Cover for Robb: Ladies of the Ticker: Women and Wall Street from the Gilded Age to the Great Depression. Click for larger image

Ladies of the Ticker

Women and Wall Street from the Gilded Age to the Great Depression

Women who ran with the bulls and bears

Long overlooked in histories of finance, women played an essential role in areas such as banking and the stock market during the late nineteenth and early twentieth centuries. Yet their presence sparked ongoing controversy. Hetty Greenís golden touch brought her millions, but she outraged critics with her rejection of domesticity. Progressives like Victoria Woodhull, meanwhile, saw financial acumen as more important for women than the vote.

George Robbís pioneering study explores the financial methods, accomplishments, and careers of three generations of women. Plumbing sources from stock brokersí ledgers to media coverage, Robb reveals the many ways women invested their capital while exploring their differing sources of information, approaches to finance, interactions with markets, and levels of expertise. He also rediscovers the forgotten women bankers, brokers, and speculators who blazed new trails--and sparked public outcries over womenís unsuitability for the predatory rough-and-tumble of market capitalism.

Entertaining and vivid with details, Ladies of the Ticker sheds light on the trailblazers who transformed Wall Street into a place for womenís work.

"A well-written and insightful description of the under-researched role of women investors and financiers in Wall Street's heyday."--Janette Rutterford, coeditor of Women and their Money, 1700 to 1950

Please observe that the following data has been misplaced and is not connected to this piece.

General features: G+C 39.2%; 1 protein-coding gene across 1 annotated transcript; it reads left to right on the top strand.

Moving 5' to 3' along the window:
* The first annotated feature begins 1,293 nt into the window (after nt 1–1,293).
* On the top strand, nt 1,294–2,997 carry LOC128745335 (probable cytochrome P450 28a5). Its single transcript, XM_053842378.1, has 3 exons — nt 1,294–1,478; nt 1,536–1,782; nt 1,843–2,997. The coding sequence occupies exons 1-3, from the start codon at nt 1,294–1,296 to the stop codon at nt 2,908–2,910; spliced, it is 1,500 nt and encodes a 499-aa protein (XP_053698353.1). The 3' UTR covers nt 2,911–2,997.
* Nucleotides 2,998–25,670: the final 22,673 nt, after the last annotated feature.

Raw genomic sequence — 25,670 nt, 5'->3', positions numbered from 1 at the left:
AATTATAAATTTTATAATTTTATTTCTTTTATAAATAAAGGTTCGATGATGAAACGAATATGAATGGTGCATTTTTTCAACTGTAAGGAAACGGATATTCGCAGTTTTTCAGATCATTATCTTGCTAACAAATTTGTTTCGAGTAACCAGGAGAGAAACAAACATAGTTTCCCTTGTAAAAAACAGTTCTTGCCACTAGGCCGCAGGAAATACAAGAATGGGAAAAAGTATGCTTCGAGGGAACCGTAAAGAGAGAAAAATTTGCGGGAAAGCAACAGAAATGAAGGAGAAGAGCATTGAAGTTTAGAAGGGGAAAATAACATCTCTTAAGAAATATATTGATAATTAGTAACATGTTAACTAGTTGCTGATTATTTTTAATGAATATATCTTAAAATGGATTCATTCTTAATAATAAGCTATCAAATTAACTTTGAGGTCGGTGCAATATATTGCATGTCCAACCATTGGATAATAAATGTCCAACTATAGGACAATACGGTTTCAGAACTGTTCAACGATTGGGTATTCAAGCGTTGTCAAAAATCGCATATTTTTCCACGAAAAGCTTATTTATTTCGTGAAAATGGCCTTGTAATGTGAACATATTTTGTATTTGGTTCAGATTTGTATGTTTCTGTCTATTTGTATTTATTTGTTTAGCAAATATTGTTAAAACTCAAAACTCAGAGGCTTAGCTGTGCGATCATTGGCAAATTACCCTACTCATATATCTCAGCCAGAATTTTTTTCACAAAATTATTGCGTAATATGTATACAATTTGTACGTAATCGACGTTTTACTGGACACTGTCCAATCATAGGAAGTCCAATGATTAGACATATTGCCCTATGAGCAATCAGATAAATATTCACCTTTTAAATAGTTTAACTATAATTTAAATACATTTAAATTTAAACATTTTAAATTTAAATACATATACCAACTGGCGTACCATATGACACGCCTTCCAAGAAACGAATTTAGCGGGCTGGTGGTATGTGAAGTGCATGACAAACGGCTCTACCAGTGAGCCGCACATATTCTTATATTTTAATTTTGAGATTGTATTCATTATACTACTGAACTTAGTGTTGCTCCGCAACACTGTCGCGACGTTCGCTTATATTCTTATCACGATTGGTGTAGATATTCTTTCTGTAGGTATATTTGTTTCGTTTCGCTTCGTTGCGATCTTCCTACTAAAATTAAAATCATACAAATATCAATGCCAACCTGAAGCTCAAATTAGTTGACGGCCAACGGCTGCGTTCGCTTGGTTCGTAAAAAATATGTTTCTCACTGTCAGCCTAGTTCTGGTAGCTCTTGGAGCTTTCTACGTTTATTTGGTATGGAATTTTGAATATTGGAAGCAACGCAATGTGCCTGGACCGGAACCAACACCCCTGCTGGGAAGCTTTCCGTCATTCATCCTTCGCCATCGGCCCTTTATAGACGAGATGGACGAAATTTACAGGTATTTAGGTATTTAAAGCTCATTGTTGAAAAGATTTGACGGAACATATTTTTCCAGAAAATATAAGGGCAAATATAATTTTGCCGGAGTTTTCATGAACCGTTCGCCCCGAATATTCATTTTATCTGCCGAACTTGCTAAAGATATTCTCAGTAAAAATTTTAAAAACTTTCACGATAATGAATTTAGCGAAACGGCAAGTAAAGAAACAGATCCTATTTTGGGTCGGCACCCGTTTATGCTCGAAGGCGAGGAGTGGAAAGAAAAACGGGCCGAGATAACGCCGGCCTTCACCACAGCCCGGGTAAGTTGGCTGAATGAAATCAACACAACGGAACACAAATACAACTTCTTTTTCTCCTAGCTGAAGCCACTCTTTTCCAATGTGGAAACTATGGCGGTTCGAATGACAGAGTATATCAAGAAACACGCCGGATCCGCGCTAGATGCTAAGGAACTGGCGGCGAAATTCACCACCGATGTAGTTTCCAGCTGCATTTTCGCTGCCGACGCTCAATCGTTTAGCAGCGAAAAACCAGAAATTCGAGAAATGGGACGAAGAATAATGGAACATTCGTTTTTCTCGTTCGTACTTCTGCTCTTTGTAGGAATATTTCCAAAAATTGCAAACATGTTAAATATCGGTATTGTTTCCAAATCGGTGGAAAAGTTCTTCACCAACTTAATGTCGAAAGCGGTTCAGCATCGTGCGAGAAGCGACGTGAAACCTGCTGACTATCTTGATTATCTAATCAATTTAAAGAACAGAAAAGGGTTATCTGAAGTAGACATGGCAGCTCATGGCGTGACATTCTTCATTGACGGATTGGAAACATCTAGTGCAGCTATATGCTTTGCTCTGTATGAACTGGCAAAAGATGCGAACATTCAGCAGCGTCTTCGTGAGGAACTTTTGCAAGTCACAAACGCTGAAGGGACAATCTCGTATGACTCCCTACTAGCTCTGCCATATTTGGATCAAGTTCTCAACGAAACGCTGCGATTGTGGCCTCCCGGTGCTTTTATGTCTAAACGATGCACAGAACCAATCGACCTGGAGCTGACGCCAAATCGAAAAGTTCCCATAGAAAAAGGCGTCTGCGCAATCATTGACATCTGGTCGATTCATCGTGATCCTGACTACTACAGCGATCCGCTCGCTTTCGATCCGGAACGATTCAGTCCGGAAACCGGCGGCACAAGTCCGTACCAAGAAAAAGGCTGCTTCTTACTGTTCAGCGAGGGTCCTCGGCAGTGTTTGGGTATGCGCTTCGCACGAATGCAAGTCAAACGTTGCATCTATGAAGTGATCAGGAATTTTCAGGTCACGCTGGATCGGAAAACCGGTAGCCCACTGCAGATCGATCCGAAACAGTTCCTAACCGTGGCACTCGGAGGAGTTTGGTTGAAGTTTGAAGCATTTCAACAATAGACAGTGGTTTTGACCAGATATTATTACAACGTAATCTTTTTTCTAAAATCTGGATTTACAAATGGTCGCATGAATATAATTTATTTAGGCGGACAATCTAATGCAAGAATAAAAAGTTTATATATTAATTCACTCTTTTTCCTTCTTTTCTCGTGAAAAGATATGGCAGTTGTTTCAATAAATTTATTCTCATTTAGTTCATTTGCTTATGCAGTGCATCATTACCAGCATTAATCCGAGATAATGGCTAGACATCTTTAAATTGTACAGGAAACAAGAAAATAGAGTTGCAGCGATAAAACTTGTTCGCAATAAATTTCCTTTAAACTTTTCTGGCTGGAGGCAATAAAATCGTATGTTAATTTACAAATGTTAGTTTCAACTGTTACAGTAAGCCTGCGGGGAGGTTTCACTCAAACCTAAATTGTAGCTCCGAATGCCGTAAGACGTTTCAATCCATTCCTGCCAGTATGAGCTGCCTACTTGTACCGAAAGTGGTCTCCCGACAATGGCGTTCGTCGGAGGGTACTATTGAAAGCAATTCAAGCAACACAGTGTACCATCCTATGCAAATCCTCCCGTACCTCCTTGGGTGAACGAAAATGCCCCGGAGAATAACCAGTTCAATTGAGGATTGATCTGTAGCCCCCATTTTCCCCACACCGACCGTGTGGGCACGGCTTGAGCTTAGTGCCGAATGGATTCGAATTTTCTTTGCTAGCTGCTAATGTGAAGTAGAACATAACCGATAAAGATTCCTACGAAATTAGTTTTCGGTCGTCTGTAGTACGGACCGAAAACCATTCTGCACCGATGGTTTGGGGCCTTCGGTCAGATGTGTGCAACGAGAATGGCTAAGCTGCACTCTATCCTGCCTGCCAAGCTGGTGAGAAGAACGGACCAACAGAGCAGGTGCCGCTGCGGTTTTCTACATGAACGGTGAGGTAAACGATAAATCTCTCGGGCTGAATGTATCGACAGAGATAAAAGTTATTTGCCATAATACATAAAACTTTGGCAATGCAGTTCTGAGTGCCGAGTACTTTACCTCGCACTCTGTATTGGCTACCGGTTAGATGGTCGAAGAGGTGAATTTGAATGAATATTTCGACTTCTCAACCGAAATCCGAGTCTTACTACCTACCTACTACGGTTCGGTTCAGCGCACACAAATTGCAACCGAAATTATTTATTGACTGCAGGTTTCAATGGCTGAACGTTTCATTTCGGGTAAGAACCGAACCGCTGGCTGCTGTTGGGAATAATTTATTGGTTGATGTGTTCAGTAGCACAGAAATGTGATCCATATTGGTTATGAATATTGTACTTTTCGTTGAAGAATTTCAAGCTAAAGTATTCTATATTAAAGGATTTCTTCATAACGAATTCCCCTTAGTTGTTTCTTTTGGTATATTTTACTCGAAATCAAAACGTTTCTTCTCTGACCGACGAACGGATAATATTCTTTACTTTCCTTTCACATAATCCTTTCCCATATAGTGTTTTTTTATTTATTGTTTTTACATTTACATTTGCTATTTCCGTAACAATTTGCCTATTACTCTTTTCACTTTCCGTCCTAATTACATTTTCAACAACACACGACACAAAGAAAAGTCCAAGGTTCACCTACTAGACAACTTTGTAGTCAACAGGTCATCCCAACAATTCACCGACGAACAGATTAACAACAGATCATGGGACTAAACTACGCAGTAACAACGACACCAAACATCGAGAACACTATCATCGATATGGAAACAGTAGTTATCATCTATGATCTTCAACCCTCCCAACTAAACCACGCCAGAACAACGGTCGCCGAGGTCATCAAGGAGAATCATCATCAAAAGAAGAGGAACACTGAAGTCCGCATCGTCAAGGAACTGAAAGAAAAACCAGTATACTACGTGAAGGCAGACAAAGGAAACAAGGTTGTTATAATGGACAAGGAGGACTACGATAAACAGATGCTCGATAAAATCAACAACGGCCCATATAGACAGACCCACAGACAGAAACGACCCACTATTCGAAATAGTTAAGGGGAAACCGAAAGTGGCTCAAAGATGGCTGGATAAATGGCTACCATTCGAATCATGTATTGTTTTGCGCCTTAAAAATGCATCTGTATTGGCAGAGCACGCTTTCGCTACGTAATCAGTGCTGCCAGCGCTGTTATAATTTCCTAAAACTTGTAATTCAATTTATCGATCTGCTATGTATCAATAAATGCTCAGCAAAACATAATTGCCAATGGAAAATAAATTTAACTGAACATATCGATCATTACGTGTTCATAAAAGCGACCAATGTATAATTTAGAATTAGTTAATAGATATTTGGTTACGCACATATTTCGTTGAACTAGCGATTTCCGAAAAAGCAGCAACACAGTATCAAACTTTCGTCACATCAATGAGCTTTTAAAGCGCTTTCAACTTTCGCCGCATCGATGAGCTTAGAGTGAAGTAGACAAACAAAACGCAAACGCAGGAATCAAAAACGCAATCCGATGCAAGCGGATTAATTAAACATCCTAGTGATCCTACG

"George Robbís Ladies of the Ticker fills a significant gap in the history of capitalism, establishing through extensive archival research that women were active as investors in late nineteenth and early twentieth-century America. Crucially, Robb shows that economic and cultural histories are inseparable. Drawing with authoritative knowledge on a range of journalistic and literary texts, he explores the disjunction between representations of women as financially inept and the reality of their often competent and shrewd participation in an increasingly democratized stock market. The book is clear, accessible, and enjoyable to read. It is a major contribution to economic history and American history generally."--Nancy Henry, University of Tennessee

George Robb is a professor of history at William Paterson University. He is the author of White-Collar Crime in Modern England and British Culture and the First World War.

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